Charles Stein and George Quasha in Vancouver
Published in Minutes of the Charles Olson Society #41 (April 2001).
Part 1 (of 4)
At a meeting of the Charles Olson Society in Vancouver on 27 January 2001 the two poets and impresarios Charles Stein and George Quasha led a discussion which was taped and is here substantially transcribed. My introduction gets on to the tape only toward the end of it. I had on the table George Quasha’s Stony Brook 1/2 (1968), the Active Anthology (1974), and America: A Prophecy (1974), testifying to their impact at the time and their lasting usefulness. I also had one of Quasha’s early books of poems, Giving the Lily Back Her Hands (1979) as well as one of the latest, Ainu Dreams (1999). I also showed and referred to Charles Stein’s important book on Olson and Jung, The Secret of the Black Chrysanthemum, published by their Station Hill Press (1987), as well as the items mentioned at the beginning of the tape.
— Ralph Maud
MAUD: . . . I believe you are still the proprietors of Station Hill publishing house?
GEORGE QUASHA: Or it’s the proprietor of us.
MAUD: I have also this magazine Aion which Charles Stein edited in December 1964, which he doesn’t have a copy of, and I just can’t give it to him! There it is. It’s a “Journal of Traditionary Science.”
CHARLES STEIN: It’s a genuine piece of oblivion that you have there.
MAUD: Look, it includes chapter 5 of Robert Duncan’s H.D. Book — and you also published part of the H.D. Book [in Stony Brook 1/2]; and we’ve waited all these years and the H.D. Book is finally available — on the net! You can print it out in toto, if you have a computer (which I don’t).
If you want to know about Charles Stein, the introduction that Richard Grossinger did for this book of poems [Poems and Glyphs, Io #17, 1973] is the best account I know of.
STEIN: I’m a continuously transforming clown in Grossinger’s own fictions. I appear in book after book at various different points as a fall guy when he needs somebody to be smarter than.
MAUD: O.K. This is just one sample of Charles Stein tripping over himself, in Richard Grossinger’s view. No, there’s quite a lot of good biography about the Horace Mann School in the Yonkers, which you went to with Richard Grossinger, along with some other influential people: so this is a good book to have.
Anyway, I’m not going to do any further introduction. There was something circulated by the Kootenay School. I won’t say any more. But I will say that you actually have to tell them what you want to know, because we don’t want to watch these two people try and guess. And I have already put in my bid for just, well, utter gossip is what I want. So I’m going to begin with Charles Stein, who is very good at it . . . You actually went to Gloucester in 1969 and rented a place?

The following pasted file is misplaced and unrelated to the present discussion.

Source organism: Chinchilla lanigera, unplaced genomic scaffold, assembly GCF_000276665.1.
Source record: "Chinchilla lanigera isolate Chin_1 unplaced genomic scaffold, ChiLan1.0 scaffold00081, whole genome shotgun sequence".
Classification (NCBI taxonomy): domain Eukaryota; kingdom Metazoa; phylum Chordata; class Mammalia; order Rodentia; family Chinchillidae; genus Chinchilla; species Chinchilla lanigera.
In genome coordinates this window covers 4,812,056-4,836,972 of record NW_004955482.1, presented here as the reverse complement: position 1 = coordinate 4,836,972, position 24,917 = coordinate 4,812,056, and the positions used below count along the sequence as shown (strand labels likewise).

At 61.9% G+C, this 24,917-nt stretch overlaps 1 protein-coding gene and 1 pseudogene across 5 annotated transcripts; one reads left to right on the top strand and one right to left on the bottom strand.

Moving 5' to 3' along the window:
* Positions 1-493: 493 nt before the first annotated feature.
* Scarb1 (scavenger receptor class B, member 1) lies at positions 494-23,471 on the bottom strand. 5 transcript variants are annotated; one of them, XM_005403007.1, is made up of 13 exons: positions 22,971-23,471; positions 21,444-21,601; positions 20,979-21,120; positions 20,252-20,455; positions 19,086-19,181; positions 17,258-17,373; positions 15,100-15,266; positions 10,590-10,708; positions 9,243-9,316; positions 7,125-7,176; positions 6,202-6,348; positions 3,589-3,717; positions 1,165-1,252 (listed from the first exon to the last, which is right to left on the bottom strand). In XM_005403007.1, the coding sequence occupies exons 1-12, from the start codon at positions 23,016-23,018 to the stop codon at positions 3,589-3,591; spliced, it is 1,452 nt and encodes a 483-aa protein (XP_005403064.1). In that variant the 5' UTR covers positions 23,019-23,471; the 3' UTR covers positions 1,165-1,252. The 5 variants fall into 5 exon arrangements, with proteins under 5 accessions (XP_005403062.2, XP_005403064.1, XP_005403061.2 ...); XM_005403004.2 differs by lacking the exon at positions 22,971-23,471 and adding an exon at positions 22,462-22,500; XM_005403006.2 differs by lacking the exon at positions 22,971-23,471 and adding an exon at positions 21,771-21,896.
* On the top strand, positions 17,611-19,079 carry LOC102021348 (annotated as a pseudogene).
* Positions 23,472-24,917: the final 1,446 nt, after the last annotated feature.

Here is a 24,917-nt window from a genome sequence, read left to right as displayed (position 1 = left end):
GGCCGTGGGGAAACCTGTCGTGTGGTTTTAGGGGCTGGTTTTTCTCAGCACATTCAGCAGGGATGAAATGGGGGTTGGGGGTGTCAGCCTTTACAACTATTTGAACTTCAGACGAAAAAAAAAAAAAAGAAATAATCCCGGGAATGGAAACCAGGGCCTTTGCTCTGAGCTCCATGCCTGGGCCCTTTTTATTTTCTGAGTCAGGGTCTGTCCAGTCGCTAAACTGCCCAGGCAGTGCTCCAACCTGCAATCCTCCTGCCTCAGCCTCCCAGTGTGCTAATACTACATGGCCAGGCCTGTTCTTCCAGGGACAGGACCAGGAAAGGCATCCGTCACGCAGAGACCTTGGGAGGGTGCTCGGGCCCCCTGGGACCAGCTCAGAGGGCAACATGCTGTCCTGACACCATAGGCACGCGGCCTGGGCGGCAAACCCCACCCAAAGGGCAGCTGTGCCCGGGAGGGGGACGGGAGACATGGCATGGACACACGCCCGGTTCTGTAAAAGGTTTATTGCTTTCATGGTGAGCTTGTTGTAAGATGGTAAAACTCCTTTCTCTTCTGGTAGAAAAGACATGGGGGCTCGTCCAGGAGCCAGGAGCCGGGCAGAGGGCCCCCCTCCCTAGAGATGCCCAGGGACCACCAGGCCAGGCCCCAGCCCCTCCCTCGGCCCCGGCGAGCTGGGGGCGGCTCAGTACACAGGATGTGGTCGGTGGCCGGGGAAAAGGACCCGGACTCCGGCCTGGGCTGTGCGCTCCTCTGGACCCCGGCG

STEIN: The first time I went to Gloucester was to visit a good friend of mine named Jonathan Greene, a poet who eventually founded Gnomon Press, which I think still exists and produces books occasionally out of Kentucky. He was spending the winter basically doing typing for Larry Eigner in Swampscott. It was before Larry became more mobile, as he did in his later years. At that time he was a probably difficult person, with cerebral palsy — he really could hardly talk, but he was writing these amazing poems. We knew about him from a person who’s been important to both of us, who had early published Larry Eigner and published us as teenagers in a little thing called Penny Poems that came out of Yale. They would appear in bookstores like Gotham Book Mart and Grolier, I’m sure, and specifically poetry bookstores. He published Denise Levertov and Larry Eigner and I think David Meltzer and Mary Ponsett and a number of other people that are now sort of present or gone. Anyway, I went to visit Jonathan, and he had been at a party at Ferrini’s, so we went to visit Ferrini, and Ferrini said, “You gotta go see Charles.”
So he gave us the Fort Square address and we went marching up to his door, at about three in the afternoon, and stayed till about two in the morning. It was just this — he saw these young kids coming and wanting to talk about him, really. We knew about him a bit. So that sort of started it. That sort of ended my credible relationship with the fancy prep school I was going to where everybody thought they knew more than anybody else in terms of literature. It was one of those places where you were supposed to be in awe of these guys who were English teachers. They didn’t know about Olson, and suddenly I had been — a transmission or a curse had been laid on me so that I came back to school and nobody could tell me anything. I had met Olson.
I visited him any number of times over the next few years, and in 1969 I rented a couple of rooms in Eastern Point in Gloucester with a friend, and I basically visited him, and Gerrit Lansing, very regularly for that summer. That was the last summer of his life.
MAUD (showing the photographs of Olson in the Jung book): We have these photographs Charles took at the time. Was that your painting on the wall?